Ian Lowe, a teacher and former football coach at Lethbridge Collegiate Institute in Alberta, Canada, first began traveling with students on the football team and in the high school band. After seeing the value these experiences provided to the program and his students, he promoted trips to Europe, and his travel program took off from there.
Now, Ian travels with a large group of students every year. He even has parents calling him, trying to get a head start on enrolling their children.
Ian (above right) shares his thoughts with us on the importance of student travel, advice for new group leaders and how traveling with students is like coaching a team.
What inspired you to begin traveling abroad with students?
I coached football and was always looking for opportunities to travel. We traveled as a team to Montana and Idaho. I liked the idea of enhancing the students’ experiences in whatever area I was working with them. I asked myself how I could make football better, and our travel program grew to include international travel. After retiring from coaching, travel opportunities with the Travel Club grew to include Italy, Greece, Germany, France, Austria, Switzerland, Turkey and Costa Rica. You need to work with kids in areas other than school to build relationships and to build a community within the school. This extracurricular community adds to their educational experience while they’re in high school.
Why do you travel with EF?
Before I began traveling with EF, I traveled with another company, but I found I would have done things differently. At EF, my tour consultant promptly answered my questions, and everything was well organized prior to the trip. Our tour directors have been fantastic, too. On both our brochure and customized tours, the tour directors have been very flexible and have tailored the trips to our wishes. Also, the way that EF collects money for the tours has been a huge advantage and a huge help for us.
Why do you think it is important for students to travel on an educational tour?
My students see that there are different ways of doing things, but they also learn to appreciate what they have when they return home. Traveling opens their eyes to how big the world is and how much history there is out there. For many of my students, it is their first time away from home. Travel enhances their idea of acceptance. They return home more mature, and they develop a sense of adventure. They realize there is more out there than their small corner of Alberta. They come back from the trip and are already asking where we’re going next.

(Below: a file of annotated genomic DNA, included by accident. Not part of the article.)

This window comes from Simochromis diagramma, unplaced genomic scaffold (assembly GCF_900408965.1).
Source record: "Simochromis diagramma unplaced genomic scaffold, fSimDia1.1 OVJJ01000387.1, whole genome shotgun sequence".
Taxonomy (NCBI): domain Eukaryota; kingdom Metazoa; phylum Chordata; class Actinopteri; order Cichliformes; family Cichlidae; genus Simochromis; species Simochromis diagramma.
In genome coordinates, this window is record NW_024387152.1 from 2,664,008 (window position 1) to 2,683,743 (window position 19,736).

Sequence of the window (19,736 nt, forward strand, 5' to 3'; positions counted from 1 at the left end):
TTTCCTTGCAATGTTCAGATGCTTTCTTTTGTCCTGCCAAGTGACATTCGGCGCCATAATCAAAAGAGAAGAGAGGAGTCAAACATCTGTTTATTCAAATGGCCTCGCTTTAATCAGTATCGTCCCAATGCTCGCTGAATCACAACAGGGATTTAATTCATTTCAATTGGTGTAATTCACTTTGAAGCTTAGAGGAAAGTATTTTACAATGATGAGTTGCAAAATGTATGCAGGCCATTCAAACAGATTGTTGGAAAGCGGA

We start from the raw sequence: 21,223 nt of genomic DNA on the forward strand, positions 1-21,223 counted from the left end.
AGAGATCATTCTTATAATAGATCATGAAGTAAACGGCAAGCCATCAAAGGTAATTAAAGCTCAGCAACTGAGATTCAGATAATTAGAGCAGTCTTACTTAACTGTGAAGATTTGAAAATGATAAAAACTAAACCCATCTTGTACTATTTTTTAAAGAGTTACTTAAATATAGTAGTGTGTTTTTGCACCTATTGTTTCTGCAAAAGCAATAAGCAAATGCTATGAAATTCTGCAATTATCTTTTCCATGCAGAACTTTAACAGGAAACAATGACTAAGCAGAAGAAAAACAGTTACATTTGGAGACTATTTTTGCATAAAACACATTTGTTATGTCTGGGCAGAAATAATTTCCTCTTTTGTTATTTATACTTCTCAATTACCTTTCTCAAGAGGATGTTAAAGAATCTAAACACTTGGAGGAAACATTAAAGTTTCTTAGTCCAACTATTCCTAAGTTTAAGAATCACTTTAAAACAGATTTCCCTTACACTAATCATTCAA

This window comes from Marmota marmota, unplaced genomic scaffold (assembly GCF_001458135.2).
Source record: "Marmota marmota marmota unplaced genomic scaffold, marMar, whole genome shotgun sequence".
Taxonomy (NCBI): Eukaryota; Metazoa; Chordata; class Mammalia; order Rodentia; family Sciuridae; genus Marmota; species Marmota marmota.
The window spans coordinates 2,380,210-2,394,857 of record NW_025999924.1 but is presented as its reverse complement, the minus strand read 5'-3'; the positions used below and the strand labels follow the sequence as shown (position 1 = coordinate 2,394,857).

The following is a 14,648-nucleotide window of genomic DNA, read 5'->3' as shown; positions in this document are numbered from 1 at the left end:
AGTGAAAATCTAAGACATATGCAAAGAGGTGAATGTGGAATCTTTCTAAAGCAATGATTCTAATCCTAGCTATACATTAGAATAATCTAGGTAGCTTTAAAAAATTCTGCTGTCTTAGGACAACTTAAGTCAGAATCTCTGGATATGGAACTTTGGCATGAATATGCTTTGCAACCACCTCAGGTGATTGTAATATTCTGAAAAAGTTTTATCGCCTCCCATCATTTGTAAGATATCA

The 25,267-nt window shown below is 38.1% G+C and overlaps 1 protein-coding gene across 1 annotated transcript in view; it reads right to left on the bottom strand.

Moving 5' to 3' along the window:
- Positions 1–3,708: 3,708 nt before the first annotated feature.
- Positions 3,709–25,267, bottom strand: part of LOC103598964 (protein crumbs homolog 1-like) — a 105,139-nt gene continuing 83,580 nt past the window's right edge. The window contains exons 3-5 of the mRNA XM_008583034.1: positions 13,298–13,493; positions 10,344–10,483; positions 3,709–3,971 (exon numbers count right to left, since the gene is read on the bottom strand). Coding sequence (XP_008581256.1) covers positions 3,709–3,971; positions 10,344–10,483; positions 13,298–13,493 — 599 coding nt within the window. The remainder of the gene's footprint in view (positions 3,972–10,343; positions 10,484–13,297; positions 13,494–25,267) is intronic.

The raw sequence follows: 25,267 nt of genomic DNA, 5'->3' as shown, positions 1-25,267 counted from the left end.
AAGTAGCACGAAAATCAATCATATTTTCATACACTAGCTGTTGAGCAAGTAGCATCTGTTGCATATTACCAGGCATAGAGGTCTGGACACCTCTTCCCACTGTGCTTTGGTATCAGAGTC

What kind of an effect does traveling abroad have on your students?
Travel is a unique experience for kids, because it is more valuable for them after they’ve returned. They develop lasting friendships, they realize there is more out there, and they understand the world better. The effects are long-lasting; they’re inclined to find jobs that allow them to travel and to encourage their own kids to travel. It’s a domino effect; they want to provide the same experience for others.
How do you get your students excited to travel and keep their excitement up until it is time to depart?
We meet monthly. During these meetings, I have my past travelers come in to talk about their experiences. The program has grown to a point in the school that it promotes itself simply from the positive experiences our students have had. Parents and students speak positively in the community, and the program grows from there.
What good advice can you share with new group leaders?
If you’re just getting started, travel with someone who has traveled before and combine your ideas with theirs to make the experience as valuable as possible. Think about which kids you want to recruit and have the kids self-recruit in their groups. If you recruit a group of well-behaved kids, the others will step-up and behave themselves, too. Get to know your travelers, encourage the team aspect, and things should be good!
Do you have a favorite memory from tour?
One thing that inspires me to keep traveling is just watching my students’ excitement. It’s like watching kids on Christmas morning; they are so excited about where they are and they don’t want the day to end, even though the next adventure will begin. After the first day of touring, one of my students came to me and said, “Today was the best day ever.” The following night, she came to me and said, “Today was even better than yesterday.” I loved hearing the excitement in her voice when she told me what she’d done. The other thing I enjoy about traveling is watching the kids come together. Traveling with a group is like coaching—you build a team. The kids really come together to create a unique and friendly bond.